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Consider the following code :

#include <iostream>
#include <type_traits>

int main(int argc, char* argv[])
{
    std::cout<<"std::is_same<int, int>::value = "<<std::is_same<int, int>::value<<std::endl;
    std::cout<<"std::is_same<int, signed int>::value = "<<std::is_same<int, signed int>::value<<std::endl;
    std::cout<<"std::is_same<int, unsigned int>::value = "<<std::is_same<int, unsigned int>::value<<std::endl;
    std::cout<<"std::is_same<signed int, int>::value = "<<std::is_same<signed int, int>::value<<std::endl;
    std::cout<<"std::is_same<signed int, signed int>::value = "<<std::is_same<signed int, signed int>::value<<std::endl;
    std::cout<<"std::is_same<signed int, unsigned int>::value = "<<std::is_same<signed int, unsigned int>::value<<std::endl;
    std::cout<<"std::is_same<unsigned int, int>::value = "<<std::is_same<unsigned int, int>::value<<std::endl;
    std::cout<<"std::is_same<unsigned int, signed int>::value = "<<std::is_same<unsigned int, signed int>::value<<std::endl;
    std::cout<<"std::is_same<unsigned int, unsigned int>::value = "<<std::is_same<unsigned int, unsigned int>::value<<std::endl;
    std::cout<<"----"<<std::endl;
    std::cout<<"std::is_same<char, char>::value = "<<std::is_same<char, char>::value<<std::endl;
    std::cout<<"std::is_same<char, signed char>::value = "<<std::is_same<char, signed char>::value<<std::endl;
    std::cout<<"std::is_same<char, unsigned char>::value = "<<std::is_same<char, unsigned char>::value<<std::endl;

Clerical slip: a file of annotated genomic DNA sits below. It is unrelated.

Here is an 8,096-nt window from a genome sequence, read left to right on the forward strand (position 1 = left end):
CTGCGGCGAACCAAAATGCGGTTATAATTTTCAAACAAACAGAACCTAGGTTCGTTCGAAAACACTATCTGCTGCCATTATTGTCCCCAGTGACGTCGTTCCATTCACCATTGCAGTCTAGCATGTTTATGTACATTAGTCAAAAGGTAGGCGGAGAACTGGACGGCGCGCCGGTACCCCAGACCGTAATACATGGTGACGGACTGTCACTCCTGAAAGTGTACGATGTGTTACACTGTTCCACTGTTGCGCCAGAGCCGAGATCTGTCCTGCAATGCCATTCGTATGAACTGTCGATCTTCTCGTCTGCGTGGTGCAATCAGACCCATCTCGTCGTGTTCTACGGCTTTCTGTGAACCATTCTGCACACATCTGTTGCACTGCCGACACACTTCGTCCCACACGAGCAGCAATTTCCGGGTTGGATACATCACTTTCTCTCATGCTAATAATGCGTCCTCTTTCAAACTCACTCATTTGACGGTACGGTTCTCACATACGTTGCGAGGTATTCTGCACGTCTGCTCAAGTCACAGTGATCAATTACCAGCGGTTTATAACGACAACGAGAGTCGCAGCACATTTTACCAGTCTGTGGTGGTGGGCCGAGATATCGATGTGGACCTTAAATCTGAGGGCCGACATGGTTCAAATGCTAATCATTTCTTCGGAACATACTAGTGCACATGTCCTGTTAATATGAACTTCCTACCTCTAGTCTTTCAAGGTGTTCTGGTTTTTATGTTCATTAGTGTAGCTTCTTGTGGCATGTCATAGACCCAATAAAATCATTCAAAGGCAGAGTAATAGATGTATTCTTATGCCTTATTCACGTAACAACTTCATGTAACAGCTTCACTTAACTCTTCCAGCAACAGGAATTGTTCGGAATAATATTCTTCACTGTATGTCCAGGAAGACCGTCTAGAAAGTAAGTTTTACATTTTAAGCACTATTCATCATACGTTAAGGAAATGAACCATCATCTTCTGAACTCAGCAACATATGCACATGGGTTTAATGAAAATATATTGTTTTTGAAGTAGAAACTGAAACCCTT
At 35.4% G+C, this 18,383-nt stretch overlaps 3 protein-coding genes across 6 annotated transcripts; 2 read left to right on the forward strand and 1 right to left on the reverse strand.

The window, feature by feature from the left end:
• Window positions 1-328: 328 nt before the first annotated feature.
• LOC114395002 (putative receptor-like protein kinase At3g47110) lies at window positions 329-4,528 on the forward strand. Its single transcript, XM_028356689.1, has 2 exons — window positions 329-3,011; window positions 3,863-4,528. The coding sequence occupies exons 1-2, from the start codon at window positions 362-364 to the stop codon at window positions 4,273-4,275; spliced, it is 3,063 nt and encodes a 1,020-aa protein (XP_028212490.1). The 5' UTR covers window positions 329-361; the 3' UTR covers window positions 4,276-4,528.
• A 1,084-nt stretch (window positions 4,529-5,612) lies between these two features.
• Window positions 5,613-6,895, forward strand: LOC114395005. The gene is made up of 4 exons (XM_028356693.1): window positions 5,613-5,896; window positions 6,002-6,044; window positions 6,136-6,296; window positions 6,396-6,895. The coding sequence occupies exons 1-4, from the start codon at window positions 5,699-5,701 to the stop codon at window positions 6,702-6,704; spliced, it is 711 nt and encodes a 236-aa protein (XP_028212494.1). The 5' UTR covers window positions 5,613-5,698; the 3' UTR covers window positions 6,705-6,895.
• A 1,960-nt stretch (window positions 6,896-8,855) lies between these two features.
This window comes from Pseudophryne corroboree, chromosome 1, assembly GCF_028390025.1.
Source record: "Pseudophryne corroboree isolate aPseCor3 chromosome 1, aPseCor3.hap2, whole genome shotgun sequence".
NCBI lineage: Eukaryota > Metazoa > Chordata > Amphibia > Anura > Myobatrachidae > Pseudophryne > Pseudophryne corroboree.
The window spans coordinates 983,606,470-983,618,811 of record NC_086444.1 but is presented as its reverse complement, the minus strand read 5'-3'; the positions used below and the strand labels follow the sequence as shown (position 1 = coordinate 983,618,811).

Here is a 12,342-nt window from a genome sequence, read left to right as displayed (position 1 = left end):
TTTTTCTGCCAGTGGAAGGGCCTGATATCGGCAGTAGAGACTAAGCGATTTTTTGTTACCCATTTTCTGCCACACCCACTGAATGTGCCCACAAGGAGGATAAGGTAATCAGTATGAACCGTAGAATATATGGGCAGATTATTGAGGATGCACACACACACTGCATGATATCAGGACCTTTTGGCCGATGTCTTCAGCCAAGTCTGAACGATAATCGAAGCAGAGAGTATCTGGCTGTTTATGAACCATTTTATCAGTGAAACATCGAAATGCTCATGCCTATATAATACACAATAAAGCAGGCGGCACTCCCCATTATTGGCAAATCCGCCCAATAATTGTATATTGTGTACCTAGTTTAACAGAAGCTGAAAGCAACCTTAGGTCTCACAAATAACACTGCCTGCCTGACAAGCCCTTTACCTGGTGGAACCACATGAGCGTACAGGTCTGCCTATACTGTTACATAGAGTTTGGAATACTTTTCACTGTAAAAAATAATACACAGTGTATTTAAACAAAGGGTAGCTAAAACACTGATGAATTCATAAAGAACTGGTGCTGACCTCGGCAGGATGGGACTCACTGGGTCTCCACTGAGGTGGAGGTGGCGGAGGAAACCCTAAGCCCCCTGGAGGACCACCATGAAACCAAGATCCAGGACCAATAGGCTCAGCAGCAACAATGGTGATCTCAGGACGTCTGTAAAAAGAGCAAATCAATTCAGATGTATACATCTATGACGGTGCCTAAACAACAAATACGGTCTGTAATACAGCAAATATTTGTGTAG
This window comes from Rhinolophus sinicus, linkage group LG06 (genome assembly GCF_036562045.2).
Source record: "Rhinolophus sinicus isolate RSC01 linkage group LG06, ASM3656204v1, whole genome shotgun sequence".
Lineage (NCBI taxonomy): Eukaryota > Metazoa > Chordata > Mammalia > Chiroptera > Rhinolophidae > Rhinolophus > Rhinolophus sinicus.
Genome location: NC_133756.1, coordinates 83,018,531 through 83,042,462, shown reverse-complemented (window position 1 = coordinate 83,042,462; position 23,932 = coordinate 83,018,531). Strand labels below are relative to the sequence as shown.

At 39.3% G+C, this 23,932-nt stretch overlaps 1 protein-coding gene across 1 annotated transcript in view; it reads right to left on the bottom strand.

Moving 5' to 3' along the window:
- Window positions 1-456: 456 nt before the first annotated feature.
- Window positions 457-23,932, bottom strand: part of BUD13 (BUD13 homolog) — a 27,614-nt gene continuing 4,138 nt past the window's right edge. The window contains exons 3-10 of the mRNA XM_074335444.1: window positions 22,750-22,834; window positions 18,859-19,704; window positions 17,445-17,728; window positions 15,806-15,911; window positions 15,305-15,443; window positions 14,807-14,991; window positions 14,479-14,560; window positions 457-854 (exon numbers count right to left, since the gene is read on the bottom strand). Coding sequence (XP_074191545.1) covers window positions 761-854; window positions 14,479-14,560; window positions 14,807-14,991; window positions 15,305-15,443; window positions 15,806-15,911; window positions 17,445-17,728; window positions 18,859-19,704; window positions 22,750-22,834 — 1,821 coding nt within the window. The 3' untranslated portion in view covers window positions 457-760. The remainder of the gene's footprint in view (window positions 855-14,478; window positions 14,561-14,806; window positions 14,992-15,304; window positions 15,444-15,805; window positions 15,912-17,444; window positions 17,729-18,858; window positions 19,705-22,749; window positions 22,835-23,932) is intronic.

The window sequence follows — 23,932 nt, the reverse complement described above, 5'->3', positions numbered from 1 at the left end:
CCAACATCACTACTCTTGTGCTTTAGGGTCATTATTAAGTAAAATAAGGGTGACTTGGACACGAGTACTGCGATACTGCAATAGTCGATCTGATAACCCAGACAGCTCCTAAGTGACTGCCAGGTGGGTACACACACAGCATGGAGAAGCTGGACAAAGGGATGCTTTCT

std::cout<<"std::is_same<signed char, char>::value = "<<std::is_same<signed char, char>::value<<std::endl;
    std::cout<<"std::is_same<signed char, signed char>::value = "<<std::is_same<signed char, signed char>::value<<std::endl;
    std::cout<<"std::is_same<signed char, unsigned char>::value = "<<std::is_same<signed char, unsigned char>::value<<std::endl;
    std::cout<<"std::is_same<unsigned char, char>::value = "<<std::is_same<unsigned char, char>::value<<std::endl;
    std::cout<<"std::is_same<unsigned char, signed char>::value = "<<std::is_same<unsigned char, signed char>::value<<std::endl;
    std::cout<<"std::is_same<unsigned char, unsigned char>::value = "<<std::is_same<unsigned char, unsigned char>::value<<std::endl;
    return 0;
}

The result is :

std::is_same<int, int>::value = 1
std::is_same<int, signed int>::value = 1
std::is_same<int, unsigned int>::value = 0
std::is_same<signed int, int>::value = 1
std::is_same<signed int, signed int>::value = 1
std::is_same<signed int, unsigned int>::value = 0
std::is_same<unsigned int, int>::value = 0
std::is_same<unsigned int, signed int>::value = 0
std::is_same<unsigned int, unsigned int>::value = 1
----
std::is_same<char, char>::value = 1
std::is_same<char, signed char>::value = 0
std::is_same<char, unsigned char>::value = 0
std::is_same<signed char, char>::value = 0
std::is_same<signed char, signed char>::value = 1
std::is_same<signed char, unsigned char>::value = 0
std::is_same<unsigned char, char>::value = 0
std::is_same<unsigned char, signed char>::value = 0
std::is_same<unsigned char, unsigned char>::value = 1 

Which means that int and signed int are considered as the same type, but not char and signed char. Why is that ?

And if I can transform a char into signed char using make_signed, how to do the opposite (transform a signed char to a char) ?

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Interesting, I knew char could be signed or unsigned, but I thought it would at least be equivalent to one of those. –  chris May 12 '13 at 1:45

1 Answer 1

up vote 3 down vote accepted

it's by design, C++ standard says char, signed char and unsigned char are different types. i think you can use static cast for transformation.

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